Traditional analytical approaches, though effective for quantitative data, often fall short when applied to qualitative data such as customer reviews. Here, advanced neural network-based transformer models are extremely useful. These models excel at interpreting the subtleties of human language, thereby providing more accurate sentiment analysis than conventional methods.

By combining design thinking, quantitative research, and machine learning we can deepen our understanding of users. ML techniques help us address the challenges of biases, time constraints, and scalability inherent in qualitative user research. Combining these techniques effectively enables the creation of more user-centric products, informed by a nuanced understanding of consumer needs and preferences. This approach not only aligns with best practices in product development but also enhances our ability to innovate in ways that truly resonate with users.

Now let’s go through an example of applying machine learning to uncover user needs and come up with a new business model for disruption. I will use customer reviews for airlines as a data set to demonstrate this process but in real life this process can be adopted to a lot of different and niche applications. Let’s dive into the fun stuff.

Leveraging machine learning to identity opportunities for disruptive innovation

How it works: High level system design and workflow

There are four main steps involved in this analysis. The first one is to understand the data and select the attributes for further analysis, in this case I am only using user reviews but for other real world applications this would involve domain knowledge and analysis of attributes. In next step I am using Transformer models like BART (Bidirectional and Auto-Regressive Transformers – for summarization) and RoBERTa (A Robustly Optimized BERT Pretraining Approach – for classification) to do sentiment analysis and create clusters of user reviews based on sentiment analysis. Third step is to use LDA (Latent Dirichlet allocation) to uncover common topics and themes for each of the clusters. In the last step I pass on the LDA analysis to a Large Language Model (gpt-4-0125-preview and Mistral Medium) with prompt instruction to generate the final industry analysis report. 

Following diagram shows the high level workflow:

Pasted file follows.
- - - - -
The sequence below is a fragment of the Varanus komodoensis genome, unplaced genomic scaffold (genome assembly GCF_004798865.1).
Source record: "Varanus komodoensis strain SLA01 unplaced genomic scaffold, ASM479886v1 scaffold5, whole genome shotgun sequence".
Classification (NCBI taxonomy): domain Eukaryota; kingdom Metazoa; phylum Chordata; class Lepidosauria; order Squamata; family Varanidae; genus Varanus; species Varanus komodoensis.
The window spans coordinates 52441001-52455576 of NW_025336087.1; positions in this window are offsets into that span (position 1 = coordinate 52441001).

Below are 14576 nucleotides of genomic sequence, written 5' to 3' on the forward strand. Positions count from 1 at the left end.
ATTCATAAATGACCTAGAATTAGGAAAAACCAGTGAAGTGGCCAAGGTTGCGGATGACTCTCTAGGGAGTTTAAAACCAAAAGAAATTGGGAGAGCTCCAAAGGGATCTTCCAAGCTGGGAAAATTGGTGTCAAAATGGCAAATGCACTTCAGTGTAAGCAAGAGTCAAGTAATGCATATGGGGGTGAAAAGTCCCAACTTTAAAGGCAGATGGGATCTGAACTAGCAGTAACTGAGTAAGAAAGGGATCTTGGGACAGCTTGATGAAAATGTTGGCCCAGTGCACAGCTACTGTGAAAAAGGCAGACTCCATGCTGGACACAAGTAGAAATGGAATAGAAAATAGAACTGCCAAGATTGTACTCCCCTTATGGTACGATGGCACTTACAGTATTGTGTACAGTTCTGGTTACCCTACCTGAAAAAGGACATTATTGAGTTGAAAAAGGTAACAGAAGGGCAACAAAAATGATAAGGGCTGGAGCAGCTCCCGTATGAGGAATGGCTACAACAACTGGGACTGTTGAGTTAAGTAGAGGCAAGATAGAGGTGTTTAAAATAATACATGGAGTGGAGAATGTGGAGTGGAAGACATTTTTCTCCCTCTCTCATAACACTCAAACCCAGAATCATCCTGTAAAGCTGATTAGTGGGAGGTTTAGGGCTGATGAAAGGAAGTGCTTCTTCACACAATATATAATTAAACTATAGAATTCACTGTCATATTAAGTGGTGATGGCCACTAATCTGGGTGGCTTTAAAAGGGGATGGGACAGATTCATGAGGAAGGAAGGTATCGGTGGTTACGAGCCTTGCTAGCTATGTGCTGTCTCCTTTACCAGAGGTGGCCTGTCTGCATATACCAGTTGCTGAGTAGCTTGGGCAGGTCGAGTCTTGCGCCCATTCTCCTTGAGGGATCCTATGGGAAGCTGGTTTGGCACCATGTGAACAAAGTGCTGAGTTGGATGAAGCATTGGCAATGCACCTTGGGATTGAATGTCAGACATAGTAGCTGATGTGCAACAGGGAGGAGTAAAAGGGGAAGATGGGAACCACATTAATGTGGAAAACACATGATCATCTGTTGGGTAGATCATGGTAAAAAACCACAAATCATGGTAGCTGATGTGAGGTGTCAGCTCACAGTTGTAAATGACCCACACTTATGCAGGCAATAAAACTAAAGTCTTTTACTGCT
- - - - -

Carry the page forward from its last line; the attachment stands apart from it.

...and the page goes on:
high level workflow for disrupting industry using data science

You can check out the code on github

Now let’s dive deeper into each of these steps. 

Step #1 Data Preparation and Exploratory Data Analysis

For this analysis, I am using Airline review data from Kaggle. This data set is available for public use under open data commons license. 

Exploratory Data Analysis (EDA) is a foundational step in data processing and model building. Through EDA we develop a deeper understanding of the data itself — variable types and distributions, any inconsistencies and errors needing data cleaning and preprocessing.

This then helps in selecting significant features for follow up model building. EDA also influences the choice of the most suitable models and algorithms for a more accurate and efficient modeling process.

I used pandas and ProfileReport from ydata_profiling to do a quick EDA. Code for EDA is available of Github. 

Overall the dataset contained 20 columns, and each of them will offer some insights into analysis of customer’s travel experience.

<class 'pandas.core.frame.DataFrame'>
RangeIndex: 23171 entries, 0 to 23170
Data columns (total 20 columns):
 #   Column                  Non-Null Count  Dtype  
---  ------                  --------------  -----  
 0   Unnamed: 0              23171 non-null  int64  
 1   Airline Name            23171 non-null  object 
 2   Overall_Rating          23171 non-null  object 
 3   Review_Title            23171 non-null  object 
 4   Review Date             23171 non-null  object 
 5   Verified                23171 non-null  bool   
 6   Review                  23171 non-null  object 
 7   Aircraft                7129 non-null   object 
 8   Type Of Traveler        19433 non-null  object 
 9   Seat Type               22075 non-null  object 
 10  Route                   19343 non-null  object 
 11  Date Flown              19417 non-null  object 
 12  Seat Comfort            19016 non-null  float64
 13  Cabin Staff Service     18911 non-null  float64
 14  Food & Beverages        14500 non-null  float64
 15  Ground Service          18378 non-null  float64
 16  Inflight Entertainment  10829 non-null  float64
 17  Wifi & Connectivity     5920 non-null   float64
 18  Value For Money         22105 non-null  float64
 19  Recommended             23171 non-null  object 
dtypes: bool(1), float64(7), int64(1), object(11)
memory usage: 3.4+ MB

Many of the columns have a lot of data missing. This means that some of these columns will need a way to impute the data and still there are columns which are likely not very usable in modeling.  

In my analysis, I will be focusing on just the review column. The good thing about this columns is that none of the values in this column is missing.